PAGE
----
The Difference Between Medicare and Medicaid

It’s easy to confuse Medicare and Medicaid, particularly since they’re both government programs that pay for health care. However, there important differences between each program. Medicare is generally for older individuals, while Medicaid is for those with limited income and resources.

Medicare
Medicare is a federal health insurance program enacted into law to provide reasonably priced health insurance for retired individuals, regardless of their medical condition, and for certain disabled individuals, regardless of age. It is managed by the Centers for Medicare & Medicaid Services, a division of the U.S. Department of Health and Human Services.

Medicare eligibility
Most people become eligible for Medicare upon reaching age 65. In addition, Medicare coverage may be available for disabled individuals and people with end-stage renal disease.

Medicare coverage
Currently, Medicare consists of four parts: Medicare Part A, generally called “hospital insurance,” helps cover services associated with inpatient care in a hospital, skilled nursing facility, or psychiatric hospital. Medicare Part B, generally called “medical insurance,” helps cover other medical care such as physician services, ambulance service, lab tests, and physical therapy. Medicare Advantage (Part C) enables Medicare beneficiaries to receive health care through managed care plans such as health maintenance organizations (HMSs), preferred provider organizations (PPOs), and others. Medicare Part D helps cover the costs of prescription drugs.

Medicaid
Medicaid is a health insurance program jointly administered by state and federal governments. Medicaid serves financially needy individuals who are also elderly, disabled, blind, or parents of minor children.

Medicaid eligibility
Federal law requires states to cover certain groups of individuals. Low-income families, qualified pregnant women and children, and individuals receiving Supplemental Security Income (SSI) are examples of mandatory eligibility groups. In addition, a financial eligibility requirement must be met. The individual must be financially needy, which is determined by income and asset limitation tests.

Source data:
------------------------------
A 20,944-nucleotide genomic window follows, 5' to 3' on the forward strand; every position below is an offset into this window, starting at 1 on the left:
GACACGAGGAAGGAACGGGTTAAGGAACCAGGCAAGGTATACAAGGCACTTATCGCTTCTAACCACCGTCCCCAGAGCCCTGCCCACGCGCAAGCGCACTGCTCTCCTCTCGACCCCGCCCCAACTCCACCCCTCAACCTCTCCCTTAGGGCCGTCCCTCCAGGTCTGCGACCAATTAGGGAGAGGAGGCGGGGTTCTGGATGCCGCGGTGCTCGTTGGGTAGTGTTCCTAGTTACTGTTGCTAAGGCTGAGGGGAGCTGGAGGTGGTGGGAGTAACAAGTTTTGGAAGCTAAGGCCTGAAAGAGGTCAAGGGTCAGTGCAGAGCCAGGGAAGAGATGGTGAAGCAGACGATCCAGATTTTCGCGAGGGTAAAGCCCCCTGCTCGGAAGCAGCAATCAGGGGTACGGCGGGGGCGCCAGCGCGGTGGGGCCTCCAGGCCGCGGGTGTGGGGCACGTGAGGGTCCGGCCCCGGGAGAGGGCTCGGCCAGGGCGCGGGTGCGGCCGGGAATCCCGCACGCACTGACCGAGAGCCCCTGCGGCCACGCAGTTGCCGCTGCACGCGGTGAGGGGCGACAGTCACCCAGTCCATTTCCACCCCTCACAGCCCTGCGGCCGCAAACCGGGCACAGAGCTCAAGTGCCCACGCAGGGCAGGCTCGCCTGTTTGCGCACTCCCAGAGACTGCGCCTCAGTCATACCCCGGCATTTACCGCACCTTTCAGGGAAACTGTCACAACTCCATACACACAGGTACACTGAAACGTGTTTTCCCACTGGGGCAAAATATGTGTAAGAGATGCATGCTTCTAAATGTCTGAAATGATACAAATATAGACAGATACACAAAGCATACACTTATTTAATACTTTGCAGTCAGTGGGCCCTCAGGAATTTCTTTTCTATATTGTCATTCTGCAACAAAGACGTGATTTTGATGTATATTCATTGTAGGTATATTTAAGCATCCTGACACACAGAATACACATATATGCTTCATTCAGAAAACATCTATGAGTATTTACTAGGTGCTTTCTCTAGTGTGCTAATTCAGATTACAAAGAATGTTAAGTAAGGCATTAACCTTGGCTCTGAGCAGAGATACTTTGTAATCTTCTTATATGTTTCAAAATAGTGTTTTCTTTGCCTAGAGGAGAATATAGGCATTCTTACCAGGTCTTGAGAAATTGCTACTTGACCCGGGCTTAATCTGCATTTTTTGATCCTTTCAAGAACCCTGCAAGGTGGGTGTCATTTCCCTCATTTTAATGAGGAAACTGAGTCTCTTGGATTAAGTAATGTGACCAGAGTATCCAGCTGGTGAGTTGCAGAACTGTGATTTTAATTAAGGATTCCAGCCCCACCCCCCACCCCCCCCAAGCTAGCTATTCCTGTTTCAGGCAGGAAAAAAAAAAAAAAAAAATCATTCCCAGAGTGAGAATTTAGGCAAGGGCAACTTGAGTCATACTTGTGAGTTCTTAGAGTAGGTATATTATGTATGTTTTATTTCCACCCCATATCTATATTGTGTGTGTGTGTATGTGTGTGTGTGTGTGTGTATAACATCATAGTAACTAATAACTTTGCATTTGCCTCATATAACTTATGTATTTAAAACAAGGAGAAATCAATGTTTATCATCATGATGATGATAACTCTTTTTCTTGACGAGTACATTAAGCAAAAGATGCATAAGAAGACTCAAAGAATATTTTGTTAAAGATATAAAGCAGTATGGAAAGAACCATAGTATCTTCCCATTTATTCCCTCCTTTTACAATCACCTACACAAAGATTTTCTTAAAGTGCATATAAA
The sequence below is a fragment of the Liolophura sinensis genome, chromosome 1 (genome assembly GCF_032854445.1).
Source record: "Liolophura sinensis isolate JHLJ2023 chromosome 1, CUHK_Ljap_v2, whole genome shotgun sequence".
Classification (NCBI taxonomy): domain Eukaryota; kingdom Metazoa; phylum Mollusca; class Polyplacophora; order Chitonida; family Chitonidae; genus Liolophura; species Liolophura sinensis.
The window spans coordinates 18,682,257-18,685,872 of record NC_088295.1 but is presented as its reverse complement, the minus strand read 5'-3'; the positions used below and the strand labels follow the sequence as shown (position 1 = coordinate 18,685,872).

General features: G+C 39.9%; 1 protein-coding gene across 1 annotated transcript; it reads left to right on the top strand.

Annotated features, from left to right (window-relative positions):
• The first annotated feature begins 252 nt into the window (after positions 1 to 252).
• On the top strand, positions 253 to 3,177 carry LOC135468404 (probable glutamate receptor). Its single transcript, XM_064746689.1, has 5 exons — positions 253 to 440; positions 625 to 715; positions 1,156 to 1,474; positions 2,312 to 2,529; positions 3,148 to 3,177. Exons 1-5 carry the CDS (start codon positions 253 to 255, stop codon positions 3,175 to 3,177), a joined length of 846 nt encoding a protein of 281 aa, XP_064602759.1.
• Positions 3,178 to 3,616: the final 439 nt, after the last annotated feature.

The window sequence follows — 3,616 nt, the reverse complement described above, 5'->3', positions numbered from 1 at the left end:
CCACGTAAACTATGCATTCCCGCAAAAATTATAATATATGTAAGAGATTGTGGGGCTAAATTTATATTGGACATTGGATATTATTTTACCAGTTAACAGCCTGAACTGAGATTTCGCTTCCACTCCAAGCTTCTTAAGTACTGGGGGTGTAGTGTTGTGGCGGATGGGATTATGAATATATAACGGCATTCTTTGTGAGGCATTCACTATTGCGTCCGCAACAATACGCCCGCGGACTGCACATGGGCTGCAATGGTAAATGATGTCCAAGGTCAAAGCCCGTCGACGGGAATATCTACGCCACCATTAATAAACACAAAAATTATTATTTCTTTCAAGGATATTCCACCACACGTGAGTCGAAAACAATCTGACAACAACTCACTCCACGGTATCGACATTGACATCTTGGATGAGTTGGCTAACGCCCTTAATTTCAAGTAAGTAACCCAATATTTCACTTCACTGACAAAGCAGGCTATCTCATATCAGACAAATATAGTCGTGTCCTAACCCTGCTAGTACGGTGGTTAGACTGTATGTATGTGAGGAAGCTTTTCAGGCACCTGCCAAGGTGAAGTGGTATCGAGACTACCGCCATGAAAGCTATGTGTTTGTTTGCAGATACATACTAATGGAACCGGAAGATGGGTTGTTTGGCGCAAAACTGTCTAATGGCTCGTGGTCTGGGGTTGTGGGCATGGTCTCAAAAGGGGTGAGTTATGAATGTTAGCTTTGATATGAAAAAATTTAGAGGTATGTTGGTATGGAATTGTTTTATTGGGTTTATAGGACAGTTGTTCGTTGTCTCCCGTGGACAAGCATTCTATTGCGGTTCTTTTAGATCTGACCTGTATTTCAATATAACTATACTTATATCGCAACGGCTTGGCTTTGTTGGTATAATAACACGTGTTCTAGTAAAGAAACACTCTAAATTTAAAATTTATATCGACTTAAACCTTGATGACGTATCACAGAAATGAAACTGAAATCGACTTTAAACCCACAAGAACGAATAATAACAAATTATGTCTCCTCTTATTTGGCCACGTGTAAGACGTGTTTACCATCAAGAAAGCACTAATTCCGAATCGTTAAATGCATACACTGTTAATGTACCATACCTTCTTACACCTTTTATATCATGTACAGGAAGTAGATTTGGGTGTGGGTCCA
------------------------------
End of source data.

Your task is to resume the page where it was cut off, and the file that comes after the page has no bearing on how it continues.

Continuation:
Medicaid coverage
Each state administers its own Medicaid program within broad federal guidelines. Thus, states determine the amount, duration, and types of benefits that Medicaid will provide. Typical Medicaid programs cover inpatient and outpatient hospital services, physician and surgical services, lab test and X-rays, family planning services, and services for pregnant women. There are also numerous optional benefits that states may choose to provide for Medicaid recipients.

Long-term care
Most long-term care isn’t medical care, but rather help with basic personal tasks of everyday life, called custodial care. Medicare does not pay for custodial care. However, Medicare may pay for skilled care (e.g., nursing, physical therapy) provided in a Medicare-certified nursing facility for up to 100 days. In addition to skilled nursing facility services, Medicare also may pay for part-time skilled nursing care, physical therapy, medical social services and some medical supplies such as wheelchairs and hospital beds. 

 Prepared by Broadridge Investor Communication Solutions, Inc. Copyright 2016.

 

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